The Dark Discovery of Jack Dandy Page 6

“If I done it, then why am I standin’ ‘ere, jawing with the two of you when I should be trussed up in Newgate, eh? No one saw nuffin’ ’cause were nothing to see.” They wouldn’t believe him, of course. Couldn’t blame them, really. He wouldn’t believe himself either.

The ginger clenched his fists. “You did it, and now you’re going to pay for it.”

Finally! Jack removed his hat and hung it on his walking stick, which he then leaned against the outside wall of his house. Then he removed his coat and draped it over the rickety rail of the back step. He rolled up his sleeves.

The younger men stared at him. This time Jack raised both brows. “I assume payment is to be in blood, yeah?”

Blondie started stripping off his own outerwear. “Indeed, you bastard.”

That word. Jack really, honestly and truly despised that word. He lashed out while the other fellow was still struggling to remove his coat—arms bent behind his back. A solid right to the gut, followed by a knee to the face when he doubled over. Jack entwined his fingers and bought the double fist down on his opponent’s back like a club, and as he fell to the ground, Jack stomped on the outside of his knee. It made an awful sound, and Blondie screamed.

Jack took two steps back and turned to the ginger, whose mouth was agape. It was difficult not to feel a little pride at having caused that expression. The whole altercation had been over in a matter of seconds.

“That wasn’t fair,” the redhead said. “That wasn’t sporting or gentlemanly at all.”

Jack shrugged. “I ain’t any of those fings, mate. Neever is life.” It was with that safe pronouncement that he pounced—right jab, left hook, solid slam to the solar plexus, a kick to the wedding tackle and, finally, a dislocated shoulder.

At his feet, the two moaned in pain, clutching the parts he had damaged the most. They’d recover from the beating, of course, but they’d always have a little reminder of what tangling with Jack Dandy meant.

He crouched over them. “Next time, I won’t be as gentle,” he assured them. “And in the future, when makin’ accusations, you may want to ‘ave some evidence to back ’em up, otherwise someone might take offense.”

He stood and collected his belongings. Then he stepped over the mewling pair. “Oh, and if you’re not off me property in five minutes, I’m going to demonstrate what ‘appens when someone really pisses me off.”

Jack placed his hat on his head as he left the alley and climbed the front steps to his house. He whistled a little tune as he crossed the threshold.

He hadn’t felt this good since he met Finley.

* * *

The two blokes had crawled off hours ago, and since a constable hadn’t come by yet to arrest him, Jack assumed one wouldn’t come calling at all, which was good because he had a delivery to make.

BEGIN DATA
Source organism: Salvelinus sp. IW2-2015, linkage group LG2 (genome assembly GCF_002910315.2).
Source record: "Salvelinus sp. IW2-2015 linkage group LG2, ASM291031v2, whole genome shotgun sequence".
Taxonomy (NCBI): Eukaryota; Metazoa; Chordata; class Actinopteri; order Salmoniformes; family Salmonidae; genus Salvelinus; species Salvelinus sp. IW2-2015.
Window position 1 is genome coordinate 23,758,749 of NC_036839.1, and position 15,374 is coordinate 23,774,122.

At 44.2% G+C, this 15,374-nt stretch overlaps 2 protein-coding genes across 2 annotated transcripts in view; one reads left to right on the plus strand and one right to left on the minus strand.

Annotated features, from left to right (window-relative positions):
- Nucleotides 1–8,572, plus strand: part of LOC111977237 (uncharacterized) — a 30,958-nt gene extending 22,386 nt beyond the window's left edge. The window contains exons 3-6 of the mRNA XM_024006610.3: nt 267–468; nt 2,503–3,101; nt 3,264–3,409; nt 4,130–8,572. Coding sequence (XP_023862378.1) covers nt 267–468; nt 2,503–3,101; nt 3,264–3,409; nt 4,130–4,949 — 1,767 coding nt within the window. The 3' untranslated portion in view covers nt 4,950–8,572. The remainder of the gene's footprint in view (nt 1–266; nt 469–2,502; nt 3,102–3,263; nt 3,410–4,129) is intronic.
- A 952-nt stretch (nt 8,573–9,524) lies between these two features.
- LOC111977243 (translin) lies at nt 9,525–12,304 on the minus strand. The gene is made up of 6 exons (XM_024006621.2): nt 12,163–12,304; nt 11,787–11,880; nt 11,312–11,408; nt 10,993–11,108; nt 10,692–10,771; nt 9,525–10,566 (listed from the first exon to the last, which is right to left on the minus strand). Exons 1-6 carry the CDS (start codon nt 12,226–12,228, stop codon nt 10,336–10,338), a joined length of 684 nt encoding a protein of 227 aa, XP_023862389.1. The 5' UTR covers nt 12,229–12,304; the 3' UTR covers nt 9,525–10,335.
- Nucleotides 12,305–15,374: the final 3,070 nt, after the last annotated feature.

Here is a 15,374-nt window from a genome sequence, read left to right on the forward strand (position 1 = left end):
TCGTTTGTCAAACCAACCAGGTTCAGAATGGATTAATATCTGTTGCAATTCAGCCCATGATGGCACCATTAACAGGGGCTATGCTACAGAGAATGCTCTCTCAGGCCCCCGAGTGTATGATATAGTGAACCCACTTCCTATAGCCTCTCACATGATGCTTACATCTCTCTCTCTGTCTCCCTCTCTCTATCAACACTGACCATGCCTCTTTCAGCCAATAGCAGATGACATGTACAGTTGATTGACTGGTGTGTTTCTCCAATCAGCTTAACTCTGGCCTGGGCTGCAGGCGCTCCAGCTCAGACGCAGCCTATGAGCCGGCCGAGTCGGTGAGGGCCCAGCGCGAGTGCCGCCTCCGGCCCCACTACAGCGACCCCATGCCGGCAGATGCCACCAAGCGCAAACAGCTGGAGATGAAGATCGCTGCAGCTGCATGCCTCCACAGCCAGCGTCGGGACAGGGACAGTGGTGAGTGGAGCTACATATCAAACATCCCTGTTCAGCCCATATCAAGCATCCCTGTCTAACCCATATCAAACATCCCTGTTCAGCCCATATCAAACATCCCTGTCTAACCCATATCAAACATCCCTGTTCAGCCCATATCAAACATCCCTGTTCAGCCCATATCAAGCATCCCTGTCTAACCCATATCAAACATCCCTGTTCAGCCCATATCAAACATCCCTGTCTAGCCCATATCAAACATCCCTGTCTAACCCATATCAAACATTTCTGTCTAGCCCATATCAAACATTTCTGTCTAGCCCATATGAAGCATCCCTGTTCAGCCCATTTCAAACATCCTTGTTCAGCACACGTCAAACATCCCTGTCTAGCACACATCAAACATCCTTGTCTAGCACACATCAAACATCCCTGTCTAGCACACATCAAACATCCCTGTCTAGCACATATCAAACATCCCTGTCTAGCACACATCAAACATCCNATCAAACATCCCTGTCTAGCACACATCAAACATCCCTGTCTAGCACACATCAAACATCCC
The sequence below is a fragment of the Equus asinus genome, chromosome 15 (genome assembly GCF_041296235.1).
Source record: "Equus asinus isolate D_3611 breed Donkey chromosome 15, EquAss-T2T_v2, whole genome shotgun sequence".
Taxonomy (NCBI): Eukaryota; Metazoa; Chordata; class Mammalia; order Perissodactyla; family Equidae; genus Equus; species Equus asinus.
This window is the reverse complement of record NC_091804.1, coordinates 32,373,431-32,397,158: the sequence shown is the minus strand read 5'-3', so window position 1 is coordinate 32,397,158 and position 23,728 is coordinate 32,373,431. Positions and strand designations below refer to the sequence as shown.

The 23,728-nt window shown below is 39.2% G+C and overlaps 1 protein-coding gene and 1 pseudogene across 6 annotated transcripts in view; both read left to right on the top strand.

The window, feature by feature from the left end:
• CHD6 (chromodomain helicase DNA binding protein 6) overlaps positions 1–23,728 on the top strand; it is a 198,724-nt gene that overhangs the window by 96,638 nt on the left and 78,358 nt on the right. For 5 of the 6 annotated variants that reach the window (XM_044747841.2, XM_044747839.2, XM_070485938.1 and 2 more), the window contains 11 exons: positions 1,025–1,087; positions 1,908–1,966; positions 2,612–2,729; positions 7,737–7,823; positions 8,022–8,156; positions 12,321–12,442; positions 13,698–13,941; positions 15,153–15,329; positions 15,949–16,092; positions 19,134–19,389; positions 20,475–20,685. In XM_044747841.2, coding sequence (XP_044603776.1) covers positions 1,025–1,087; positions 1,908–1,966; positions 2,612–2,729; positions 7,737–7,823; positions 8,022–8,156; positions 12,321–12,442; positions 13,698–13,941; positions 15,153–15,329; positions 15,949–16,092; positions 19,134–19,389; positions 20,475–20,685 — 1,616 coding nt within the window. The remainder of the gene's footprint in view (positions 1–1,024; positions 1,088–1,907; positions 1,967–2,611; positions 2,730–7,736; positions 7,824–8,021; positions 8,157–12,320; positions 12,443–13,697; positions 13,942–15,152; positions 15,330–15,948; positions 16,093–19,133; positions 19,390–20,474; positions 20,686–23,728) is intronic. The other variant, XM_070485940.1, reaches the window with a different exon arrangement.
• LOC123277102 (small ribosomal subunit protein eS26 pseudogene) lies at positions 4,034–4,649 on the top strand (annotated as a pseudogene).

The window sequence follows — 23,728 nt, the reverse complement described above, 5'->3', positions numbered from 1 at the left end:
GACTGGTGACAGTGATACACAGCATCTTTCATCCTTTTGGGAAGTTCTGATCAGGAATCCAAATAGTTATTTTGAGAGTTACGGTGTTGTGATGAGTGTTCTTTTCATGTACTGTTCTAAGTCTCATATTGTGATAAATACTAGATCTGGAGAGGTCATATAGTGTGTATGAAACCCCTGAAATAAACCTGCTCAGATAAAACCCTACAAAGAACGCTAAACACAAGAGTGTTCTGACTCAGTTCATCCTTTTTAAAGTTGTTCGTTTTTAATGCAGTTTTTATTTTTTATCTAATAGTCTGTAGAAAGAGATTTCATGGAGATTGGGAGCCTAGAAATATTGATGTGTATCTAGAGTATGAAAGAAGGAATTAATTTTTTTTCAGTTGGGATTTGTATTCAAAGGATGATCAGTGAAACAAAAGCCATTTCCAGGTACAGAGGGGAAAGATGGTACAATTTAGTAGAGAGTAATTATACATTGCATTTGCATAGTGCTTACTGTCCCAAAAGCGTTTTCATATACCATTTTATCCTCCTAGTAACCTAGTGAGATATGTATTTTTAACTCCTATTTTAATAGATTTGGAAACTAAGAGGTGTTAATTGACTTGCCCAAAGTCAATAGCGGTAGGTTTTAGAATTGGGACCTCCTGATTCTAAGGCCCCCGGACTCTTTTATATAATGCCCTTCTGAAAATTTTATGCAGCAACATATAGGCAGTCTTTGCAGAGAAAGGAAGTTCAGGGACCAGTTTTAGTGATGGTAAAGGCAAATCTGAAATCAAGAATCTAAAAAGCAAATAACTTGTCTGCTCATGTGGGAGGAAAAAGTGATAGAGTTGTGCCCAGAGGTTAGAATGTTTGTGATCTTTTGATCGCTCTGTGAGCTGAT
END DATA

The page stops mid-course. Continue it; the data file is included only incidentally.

It was well past midnight, but that wasn’t terribly late for these parts—not the disrespectable ones. There was something comforting about night and all its shadows. They closed around him, protecting him, taking him into them and warming him like a soft blanket.

Night was really his preferred time. He knew he looked like a nocturnal creature, and he did nothing to discredit that. He always wore black—sometimes with a splash of color, but not often. His hair was almost black, as were his eyes. His own mother had told him he looked like Lucifer himself—a beautiful angel forever denied the embrace of Heaven.

But Mum had been so drunk she could barely stand when she’d slurred it at him, so he hadn’t given it any more thought than a seven-year-old boy ought. She’d meant it as a compliment; she always called him her angel. Certainly she had never meant to make him feel as though he were damned, or somehow inherently evil.

Though good people weren’t often suspected of murder, were they? Even Finley had asked him if he’d killed August-Raynes, the rat bastard who’d dared lay hands on her. She’d thought maybe she had murdered him herself during one of her “episodes”—as if his Treasure could ever be so cold-blooded. She’d never be able to live with the guilt.

The fate of Felix August-Raynes didn’t make Jack feel anything at all.

He took his walking stick, of course, and slipped on a pair of thick-soled boots and a long black leather coat that flared out around his legs, fitting his upper body like a second skin over the solid black of his shirt and waistcoat. A small pistol with a dull finish so it wouldn’t glint in the light was strapped to his right thigh. The size of the thing was laughable, but he was secure enough in his manhood to carry it. Besides, it shot Aether blasts, not bullets, so size really didn’t matter. He had a dagger sheathed in either boot, and a garrote wire hidden up one sleeve. Oh, and a straight razor in his pocket—and brass knuckle casings sewn into his leather clothes.

It was rare that he had to resort to violence. Normally, he could charm his way out of most situations, but sometimes his talent failed him, or wasn’t enough, and he had to fall back on his fists and feet. He was a good fighter—not as strong as the remarkable Finley or her mate Sam, but he was extremely quick, agile and not afraid to fight dirty.

For tonight’s job, he’d asked Toby and Philippe to come with. He’d known the two of them for years, and though they bickered and tortured one another as only an Englishman and Frenchman could, they were dependable and loyal. He’d trust them in any situation.

Jack paid them both up front—two hundred each for the evening. It was a small fortune in Whitechapel, more than enough to make certain his faith in their loyalty wasn’t mistaken.

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